Gotham 1.09: “Harvey Dent”

 Bruce Wayne (David Mazouza) and Selina Kyle (Camren Bicondova) strike a deal in Gotham Season 1 Epiosde 09 "Harvey Dent."
Bruce and Selina strike a deal.

This episode was called “Harvey Dent” but it should have been dubbed “Two-Face,” for the dual nature of nearly everyone involved, starting with those crazy kids, Bruce (David Mazouz) and Selina (Camren Bicondova).

With far more subtlety than this show has shown so far, young Selina brings out the Bruce and eventual Batman selves in the young rich orphan. First, she tells Bruce that his training in boxing and self-discipline won’t help on the streets. “In Gotham, people don’t fight with gloves on.” We know, Selina.

Then Selina brings out the fun side of Bruce, hinting at his later, playboy, persona. She challenges him to a food fight with a kiss from her as the prize and the pair play like, well, the kids they are. She also provides solace when Bruce reveals his regret over not saving his parents. “What could you have done? A gun’s a gun!” Selina states. More than anything, this gets through to him.

Less clear is whether Bruce gets through to Selina, especially when she gives him several obviously false tales about her mother. Selina’s mother has never played a big part in her stories, if she’s mentioned at all, but her father? That’s another story because, in certain tales, Selina is the illegitimate daughter of one Carmine Falcone (John Doman).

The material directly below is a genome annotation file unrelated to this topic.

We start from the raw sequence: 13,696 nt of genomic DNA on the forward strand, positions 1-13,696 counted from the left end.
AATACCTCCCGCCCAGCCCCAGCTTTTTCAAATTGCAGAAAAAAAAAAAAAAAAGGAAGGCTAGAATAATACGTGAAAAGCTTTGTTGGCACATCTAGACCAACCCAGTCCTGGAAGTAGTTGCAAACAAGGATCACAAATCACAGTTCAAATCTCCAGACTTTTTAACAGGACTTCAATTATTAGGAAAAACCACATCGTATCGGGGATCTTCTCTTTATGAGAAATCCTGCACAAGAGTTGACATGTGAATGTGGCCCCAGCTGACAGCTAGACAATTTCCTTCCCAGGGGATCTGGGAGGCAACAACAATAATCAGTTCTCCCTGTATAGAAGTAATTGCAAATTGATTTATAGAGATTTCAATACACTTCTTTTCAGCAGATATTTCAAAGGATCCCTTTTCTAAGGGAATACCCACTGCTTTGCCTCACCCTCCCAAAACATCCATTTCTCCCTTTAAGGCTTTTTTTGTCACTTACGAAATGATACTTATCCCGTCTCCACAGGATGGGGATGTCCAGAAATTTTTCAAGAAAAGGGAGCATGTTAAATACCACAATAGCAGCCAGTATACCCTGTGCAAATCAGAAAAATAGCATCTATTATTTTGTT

If Gotham chooses to delve into that parental connection, well, things could get very interesting fast.

Ah, but back to the plot, which has more to do with the murder of Thomas and Martha Wayne than any episode in a long while. Working from Selina’s description, a sketch artist creates a portrait of the killer. It’s nobody anyone recognizes, which gives me hope that the killer is, in fact, Joe Chill. Why would I prefer that? Because, in the comics, Chill was simply a desperate thief who resorted to murder, making him a banal symbol of Gotham’s problems rather than a super villain or part of a vast conspiracy. Somehow it seems fitting because, in the end, Batman fights against street crime and Bruce Wayne against the conditions that produce street crime.

Foreshadowing, quite literally.

However, unlike me, Assistant District Attorney Harvey Dent (Nicholas D'Agosto) sees conspiracies everywhere. While Montoya (Victoria Cartagena) and Allen (Andrew Stewart-Jones) claim Dent is on their side and can be trusted, Jim Gordon (Ben McKenzie) isn’t so sure. But, still, Gordon agrees to go ahead with Dent’s plan to leak a story about having a witness ready to testify that the killer was hired by billionaire Dick Lovecraft.

Lovecraft comes out of nowhere. He’s not in the comics and he’s not been mentioned before either. One wonders what Lovecraft’s doing hanging around a dump like Gotham, especially when Dent harasses him at every step, but I suspect he’s there to prove just how unhinged Dent already is. The flash of temper Dent displays during their meeting is very reminiscent of the “Big Bad Harv” personality that Harvey Dent (not yet Two-Face) acquires in Batman: The Animated Series. Two-Face is two-faced already, he just needs the living mask. Let’s hope Maroni doesn’t toss that acid at Dent yet because I’d like to see Gordon and company make some headway.

Jim and Harvey are on it.